Make a protective case for the iPad Air, cover it with soft, sheepskin leather, and add a keyboard to the mix. That's what Kensington did with the KeyFolio Pro for the iPad Air, wth mostly good results.
Open the portfolio case, which feels buttery soft like sheepskin should, and discover the holder for the iPad Air on one side and the Bluetooth keyboard on the other. Pairing the KeyFolio Pro is standard operating procedure for the iPad Air.
Above the six rows of keys there are three LED indicators. Caps Lock, Bluetooth and Power. To the right of these is the power toggle, a button that is hard to hit as it is recessed into the unit. The mcroUSB jack is used to charge the KeyFolio, located on the right side of the keyboard.
The iPad Air slides into the holder and is held securely by a magnetic flap that tucks behind the tablet. There are cutouts for controls and ports on the iPad Air, so it's possble to operate the tablet and charge it while in the case.
To use the keyboard, the iPad Air is propped in one of three viewing angles and is held by magnets. These aren't particularly strong magnets so the whole assembly feels a bit wobbly. I experienced no problems using it, however.
Unlike most cases, the keyboard on the KeyFolio Pro is held in the case by strong magnets and can be removed for use outside the case. The iPad Air can be propped up and the keyboard used away from the tablet. Replacing the keyboard must be done with care to line it up with the edges of the case or it will stick out when closed.
The removable keyboard design means the KeyFolio Pro can be used without the keyboard for times when it’s not necessary. It’s much lighter without it as the keyboard is fairly heavy.
It is possible to use the iPad Air as a tablet while in the case by folding the keyboard side under the tablet. The keys are exposed when used this way so it’s necessary to power the keyboard off to prevent unintended key presses. This keeps reminding the user of the poor design of the hard-to-hit power button.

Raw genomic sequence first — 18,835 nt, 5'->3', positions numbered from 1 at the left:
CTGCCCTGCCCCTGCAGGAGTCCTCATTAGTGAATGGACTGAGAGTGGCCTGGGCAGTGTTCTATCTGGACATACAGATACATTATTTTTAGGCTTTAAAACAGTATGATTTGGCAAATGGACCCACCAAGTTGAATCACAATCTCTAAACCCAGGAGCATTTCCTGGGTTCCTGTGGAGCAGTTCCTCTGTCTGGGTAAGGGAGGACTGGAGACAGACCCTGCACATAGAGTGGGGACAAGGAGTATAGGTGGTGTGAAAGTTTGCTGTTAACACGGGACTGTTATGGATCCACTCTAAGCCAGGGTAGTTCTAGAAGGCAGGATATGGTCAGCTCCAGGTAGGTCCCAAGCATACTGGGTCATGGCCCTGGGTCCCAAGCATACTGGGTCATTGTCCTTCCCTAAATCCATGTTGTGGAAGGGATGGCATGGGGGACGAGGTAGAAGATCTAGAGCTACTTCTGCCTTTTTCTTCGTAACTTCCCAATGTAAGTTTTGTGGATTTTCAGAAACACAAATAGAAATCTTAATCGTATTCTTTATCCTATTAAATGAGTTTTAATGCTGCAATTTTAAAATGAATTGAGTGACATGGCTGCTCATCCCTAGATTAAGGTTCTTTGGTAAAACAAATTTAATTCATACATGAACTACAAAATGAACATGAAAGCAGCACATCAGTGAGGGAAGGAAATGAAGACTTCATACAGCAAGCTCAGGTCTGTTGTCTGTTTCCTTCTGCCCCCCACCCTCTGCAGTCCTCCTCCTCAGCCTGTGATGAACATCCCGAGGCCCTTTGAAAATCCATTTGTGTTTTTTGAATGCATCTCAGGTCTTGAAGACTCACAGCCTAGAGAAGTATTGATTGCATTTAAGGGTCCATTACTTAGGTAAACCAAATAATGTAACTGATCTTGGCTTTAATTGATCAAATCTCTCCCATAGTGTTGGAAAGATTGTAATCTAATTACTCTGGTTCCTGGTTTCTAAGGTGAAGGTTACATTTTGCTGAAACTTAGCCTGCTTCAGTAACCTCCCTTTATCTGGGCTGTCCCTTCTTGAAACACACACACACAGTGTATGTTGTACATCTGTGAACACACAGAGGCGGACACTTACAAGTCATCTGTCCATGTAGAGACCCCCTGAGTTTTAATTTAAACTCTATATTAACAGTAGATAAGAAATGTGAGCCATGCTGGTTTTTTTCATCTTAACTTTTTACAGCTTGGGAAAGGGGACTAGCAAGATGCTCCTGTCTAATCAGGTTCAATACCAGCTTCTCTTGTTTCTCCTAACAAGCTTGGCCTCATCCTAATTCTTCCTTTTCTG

The KeyFolio closes up like a book, but due to the construction of the iPad holder part there is no Smart Cover feature. You must remember to lock the iPad screen before closing the cover as it doesn't shut down by itself. There is a small flap that magnetically holds the folio closed for transport, with a loop for a stylus (not included) underneath.
The case is about an inch thick when closed, so you’ll need plenty of room in the bag to carry it around. It’s soft and comfortable to carry alone in the hand.
Using the KeyFolio Pro is a mixed bag. The top row of iPad control keys is a nice touch, although the heavily used Cut, Copy, and Paste keys are missing. They are represented by the dual-key combinations Fn-X, Fn-C, and Fn-V. These work fine but are not as convenient as dedicated keys.
Using the KeyFolio Pro has proven frustrating due to inconsistent performance. Typing quickly results in a lot of missing letters, and some duplicates. It's as if the Bluetooth connection has a lag in transferring typed characters. The review unit may have keys that aren’t registering properly when hit, which would also result in dropped keys. It is a regular occurrence, and I’ve reached out to Kensington for their input. I’ll update this review when I hear back from them.
UPDATE: Kensington sent a replacement unit due to the keystroke dropping issue detailed at the time of publication. The second unit has no issues as earlier reported. The reviewer's rating is being adjusted as the original review unit is apparently defective.
The KeyFolio Pro is available from major retailers and from Kensington for $79.99 and there's a model with a backlit keyboard (KeyFolio Pro Plus) for $99.99.
Reviewer’s rating: 7 out of 10